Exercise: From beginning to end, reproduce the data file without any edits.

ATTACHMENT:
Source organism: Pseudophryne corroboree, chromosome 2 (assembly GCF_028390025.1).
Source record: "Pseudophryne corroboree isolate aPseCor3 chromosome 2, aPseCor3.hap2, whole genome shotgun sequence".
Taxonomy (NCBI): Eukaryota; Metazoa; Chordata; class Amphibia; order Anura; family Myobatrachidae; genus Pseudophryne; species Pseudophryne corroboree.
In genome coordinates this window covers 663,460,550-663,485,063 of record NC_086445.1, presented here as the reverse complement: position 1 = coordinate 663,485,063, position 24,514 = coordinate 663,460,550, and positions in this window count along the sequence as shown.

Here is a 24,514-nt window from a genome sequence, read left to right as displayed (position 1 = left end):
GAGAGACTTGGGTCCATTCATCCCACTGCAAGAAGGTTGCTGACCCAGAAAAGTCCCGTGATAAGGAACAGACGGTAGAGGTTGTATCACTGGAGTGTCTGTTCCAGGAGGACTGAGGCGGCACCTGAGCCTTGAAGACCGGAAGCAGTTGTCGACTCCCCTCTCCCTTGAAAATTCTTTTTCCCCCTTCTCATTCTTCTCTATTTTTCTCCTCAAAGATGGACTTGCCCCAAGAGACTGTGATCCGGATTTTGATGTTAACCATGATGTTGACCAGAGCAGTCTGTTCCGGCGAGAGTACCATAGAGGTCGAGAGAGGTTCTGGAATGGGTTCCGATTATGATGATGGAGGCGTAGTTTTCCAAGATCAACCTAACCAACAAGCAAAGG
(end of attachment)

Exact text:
Source organism: Pseudophryne corroboree, chromosome 2 (assembly GCF_028390025.1).
Source record: "Pseudophryne corroboree isolate aPseCor3 chromosome 2, aPseCor3.hap2, whole genome shotgun sequence".
Taxonomy (NCBI): Eukaryota; Metazoa; Chordata; class Amphibia; order Anura; family Myobatrachidae; genus Pseudophryne; species Pseudophryne corroboree.
In genome coordinates this window covers 663,460,550-663,485,063 of record NC_086445.1, presented here as the reverse complement: position 1 = coordinate 663,485,063, position 24,514 = coordinate 663,460,550, and positions in this window count along the sequence as shown.

Here is a 24,514-nt window from a genome sequence, read left to right as displayed (position 1 = left end):
GAGAGACTTGGGTCCATTCATCCCACTGCAAGAAGGTTGCTGACCCAGAAAAGTCCCGTGATAAGGAACAGACGGTAGAGGTTGTATCACTGGAGTGTCTGTTCCAGGAGGACTGAGGCGGCACCTGAGCCTTGAAGACCGGAAGCAGTTGTCGACTCCCCTCTCCCTTGAAAATTCTTTTTCCCCCTTCTCATTCTTCTCTATTTTTCTCCTCAAAGATGGACTTGCCCCAAGAGACTGTGATCCGGATTTTGATGTTAACCATGATGTTGACCAGAGCAGTCTGTTCCGGCGAGAGTACCATAGAGGTCGAGAGAGGTTCTGGAATGGGTTCCGATTATGATGATGGAGGCGTAGTTTTCCAAGATCAACCTAACCAACAAGCAAAGG